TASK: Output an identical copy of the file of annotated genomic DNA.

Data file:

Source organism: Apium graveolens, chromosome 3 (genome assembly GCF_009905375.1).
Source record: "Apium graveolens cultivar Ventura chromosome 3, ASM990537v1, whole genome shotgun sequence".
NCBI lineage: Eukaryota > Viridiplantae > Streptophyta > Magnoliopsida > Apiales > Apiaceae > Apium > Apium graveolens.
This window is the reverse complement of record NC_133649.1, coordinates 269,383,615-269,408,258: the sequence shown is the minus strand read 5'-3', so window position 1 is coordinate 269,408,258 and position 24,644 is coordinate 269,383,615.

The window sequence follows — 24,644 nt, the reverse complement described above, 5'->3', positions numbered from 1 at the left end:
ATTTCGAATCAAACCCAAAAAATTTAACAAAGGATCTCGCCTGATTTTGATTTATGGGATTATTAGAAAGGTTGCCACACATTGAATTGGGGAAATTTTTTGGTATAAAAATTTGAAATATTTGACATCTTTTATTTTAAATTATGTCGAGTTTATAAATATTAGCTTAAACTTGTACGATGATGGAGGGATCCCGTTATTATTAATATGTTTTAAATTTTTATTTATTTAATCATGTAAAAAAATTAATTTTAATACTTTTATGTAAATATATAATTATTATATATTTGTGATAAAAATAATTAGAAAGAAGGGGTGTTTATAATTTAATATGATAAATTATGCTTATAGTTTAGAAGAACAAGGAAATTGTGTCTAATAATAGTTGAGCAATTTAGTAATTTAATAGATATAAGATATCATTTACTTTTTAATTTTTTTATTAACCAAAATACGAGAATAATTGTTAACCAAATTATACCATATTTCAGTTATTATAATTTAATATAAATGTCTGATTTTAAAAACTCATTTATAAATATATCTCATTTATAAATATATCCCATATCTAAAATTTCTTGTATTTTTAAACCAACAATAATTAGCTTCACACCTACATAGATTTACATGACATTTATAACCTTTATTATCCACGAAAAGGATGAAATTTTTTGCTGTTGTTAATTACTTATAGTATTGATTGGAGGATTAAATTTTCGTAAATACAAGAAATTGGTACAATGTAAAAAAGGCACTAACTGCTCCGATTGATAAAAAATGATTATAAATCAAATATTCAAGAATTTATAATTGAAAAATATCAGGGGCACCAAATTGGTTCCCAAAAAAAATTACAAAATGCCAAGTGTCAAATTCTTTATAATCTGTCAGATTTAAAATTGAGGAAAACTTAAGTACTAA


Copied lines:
Source organism: Apium graveolens, chromosome 3 (genome assembly GCF_009905375.1).
Source record: "Apium graveolens cultivar Ventura chromosome 3, ASM990537v1, whole genome shotgun sequence".
NCBI lineage: Eukaryota > Viridiplantae > Streptophyta > Magnoliopsida > Apiales > Apiaceae > Apium > Apium graveolens.
This window is the reverse complement of record NC_133649.1, coordinates 269,383,615-269,408,258: the sequence shown is the minus strand read 5'-3', so window position 1 is coordinate 269,408,258 and position 24,644 is coordinate 269,383,615.

The window sequence follows — 24,644 nt, the reverse complement described above, 5'->3', positions numbered from 1 at the left end:
ATTTCGAATCAAACCCAAAAAATTTAACAAAGGATCTCGCCTGATTTTGATTTATGGGATTATTAGAAAGGTTGCCACACATTGAATTGGGGAAATTTTTTGGTATAAAAATTTGAAATATTTGACATCTTTTATTTTAAATTATGTCGAGTTTATAAATATTAGCTTAAACTTGTACGATGATGGAGGGATCCCGTTATTATTAATATGTTTTAAATTTTTATTTATTTAATCATGTAAAAAAATTAATTTTAATACTTTTATGTAAATATATAATTATTATATATTTGTGATAAAAATAATTAGAAAGAAGGGGTGTTTATAATTTAATATGATAAATTATGCTTATAGTTTAGAAGAACAAGGAAATTGTGTCTAATAATAGTTGAGCAATTTAGTAATTTAATAGATATAAGATATCATTTACTTTTTAATTTTTTTATTAACCAAAATACGAGAATAATTGTTAACCAAATTATACCATATTTCAGTTATTATAATTTAATATAAATGTCTGATTTTAAAAACTCATTTATAAATATATCTCATTTATAAATATATCCCATATCTAAAATTTCTTGTATTTTTAAACCAACAATAATTAGCTTCACACCTACATAGATTTACATGACATTTATAACCTTTATTATCCACGAAAAGGATGAAATTTTTTGCTGTTGTTAATTACTTATAGTATTGATTGGAGGATTAAATTTTCGTAAATACAAGAAATTGGTACAATGTAAAAAAGGCACTAACTGCTCCGATTGATAAAAAATGATTATAAATCAAATATTCAAGAATTTATAATTGAAAAATATCAGGGGCACCAAATTGGTTCCCAAAAAAAATTACAAAATGCCAAGTGTCAAATTCTTTATAATCTGTCAGATTTAAAATTGAGGAAAACTTAAGTACTAA